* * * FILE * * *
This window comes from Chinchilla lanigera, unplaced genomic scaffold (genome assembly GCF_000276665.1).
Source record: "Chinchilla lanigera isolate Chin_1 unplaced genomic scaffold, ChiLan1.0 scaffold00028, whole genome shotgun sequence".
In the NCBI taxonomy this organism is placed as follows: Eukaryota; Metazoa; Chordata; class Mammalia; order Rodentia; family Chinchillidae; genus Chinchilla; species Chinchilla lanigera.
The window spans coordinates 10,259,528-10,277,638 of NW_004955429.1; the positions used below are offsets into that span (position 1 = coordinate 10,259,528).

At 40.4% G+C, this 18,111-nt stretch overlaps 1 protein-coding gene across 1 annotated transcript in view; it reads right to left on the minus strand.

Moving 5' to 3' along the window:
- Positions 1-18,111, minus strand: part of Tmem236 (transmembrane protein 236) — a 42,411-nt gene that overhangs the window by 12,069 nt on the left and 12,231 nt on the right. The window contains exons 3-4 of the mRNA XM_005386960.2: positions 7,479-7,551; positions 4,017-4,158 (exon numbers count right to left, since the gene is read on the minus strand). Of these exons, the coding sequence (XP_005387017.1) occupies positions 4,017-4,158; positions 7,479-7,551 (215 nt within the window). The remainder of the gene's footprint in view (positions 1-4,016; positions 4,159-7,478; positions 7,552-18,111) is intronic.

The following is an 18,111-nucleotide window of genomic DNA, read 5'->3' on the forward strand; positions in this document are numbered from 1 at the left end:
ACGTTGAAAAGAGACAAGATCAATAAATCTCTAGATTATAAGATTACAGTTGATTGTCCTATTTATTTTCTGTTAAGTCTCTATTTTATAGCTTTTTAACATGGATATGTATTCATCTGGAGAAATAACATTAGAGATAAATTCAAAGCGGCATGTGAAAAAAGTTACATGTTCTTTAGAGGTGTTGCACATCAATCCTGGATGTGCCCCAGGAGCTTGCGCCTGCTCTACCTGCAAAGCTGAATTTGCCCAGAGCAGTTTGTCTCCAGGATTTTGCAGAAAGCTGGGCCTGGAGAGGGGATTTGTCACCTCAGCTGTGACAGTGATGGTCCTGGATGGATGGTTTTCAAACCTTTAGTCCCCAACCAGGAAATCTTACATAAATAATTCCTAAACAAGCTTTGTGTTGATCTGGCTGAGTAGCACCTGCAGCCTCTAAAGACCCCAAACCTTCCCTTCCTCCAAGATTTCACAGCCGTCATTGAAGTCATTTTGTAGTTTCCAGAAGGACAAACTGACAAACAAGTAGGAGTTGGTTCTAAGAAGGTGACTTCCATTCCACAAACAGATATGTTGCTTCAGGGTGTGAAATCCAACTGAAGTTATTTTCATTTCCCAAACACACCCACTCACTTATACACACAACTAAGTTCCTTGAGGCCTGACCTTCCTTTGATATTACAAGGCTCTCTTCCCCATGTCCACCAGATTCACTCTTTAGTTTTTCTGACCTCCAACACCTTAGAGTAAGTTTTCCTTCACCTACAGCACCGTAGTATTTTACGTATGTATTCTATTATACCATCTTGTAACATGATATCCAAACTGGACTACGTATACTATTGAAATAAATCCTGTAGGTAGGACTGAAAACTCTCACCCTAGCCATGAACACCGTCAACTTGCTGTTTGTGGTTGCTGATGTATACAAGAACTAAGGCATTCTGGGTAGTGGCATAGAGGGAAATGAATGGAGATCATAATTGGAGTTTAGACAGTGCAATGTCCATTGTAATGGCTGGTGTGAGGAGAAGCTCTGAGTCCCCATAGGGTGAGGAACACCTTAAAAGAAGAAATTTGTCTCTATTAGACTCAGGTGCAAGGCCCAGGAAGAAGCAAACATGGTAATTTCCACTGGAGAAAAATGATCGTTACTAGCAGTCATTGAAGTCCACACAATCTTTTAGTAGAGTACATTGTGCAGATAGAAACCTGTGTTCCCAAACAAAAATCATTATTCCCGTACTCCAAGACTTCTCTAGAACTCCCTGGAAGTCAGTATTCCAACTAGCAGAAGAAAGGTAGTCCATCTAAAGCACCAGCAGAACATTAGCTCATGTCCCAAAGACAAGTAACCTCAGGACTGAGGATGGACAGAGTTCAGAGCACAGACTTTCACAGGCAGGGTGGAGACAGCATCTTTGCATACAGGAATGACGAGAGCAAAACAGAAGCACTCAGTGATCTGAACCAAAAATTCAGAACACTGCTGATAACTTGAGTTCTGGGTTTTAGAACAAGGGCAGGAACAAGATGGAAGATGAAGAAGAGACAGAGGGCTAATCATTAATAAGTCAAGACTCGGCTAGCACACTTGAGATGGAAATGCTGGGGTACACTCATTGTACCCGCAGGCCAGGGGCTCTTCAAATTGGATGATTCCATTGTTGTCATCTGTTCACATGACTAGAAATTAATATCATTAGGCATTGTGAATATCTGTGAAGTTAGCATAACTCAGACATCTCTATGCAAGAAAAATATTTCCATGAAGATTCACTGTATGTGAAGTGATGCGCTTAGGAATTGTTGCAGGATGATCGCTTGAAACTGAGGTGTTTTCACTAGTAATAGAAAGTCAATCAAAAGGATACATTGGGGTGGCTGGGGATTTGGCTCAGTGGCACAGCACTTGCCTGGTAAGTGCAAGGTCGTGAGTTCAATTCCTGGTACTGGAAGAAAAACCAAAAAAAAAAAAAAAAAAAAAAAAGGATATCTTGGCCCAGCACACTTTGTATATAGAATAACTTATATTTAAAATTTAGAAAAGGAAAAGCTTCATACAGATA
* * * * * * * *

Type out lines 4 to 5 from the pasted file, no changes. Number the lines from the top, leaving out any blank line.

The window spans coordinates 10,259,528-10,277,638 of NW_004955429.1; the positions used below are offsets into that span (position 1 = coordinate 10,259,528).

At 40.4% G+C, this 18,111-nt stretch overlaps 1 protein-coding gene across 1 annotated transcript in view; it reads right to left on the minus strand.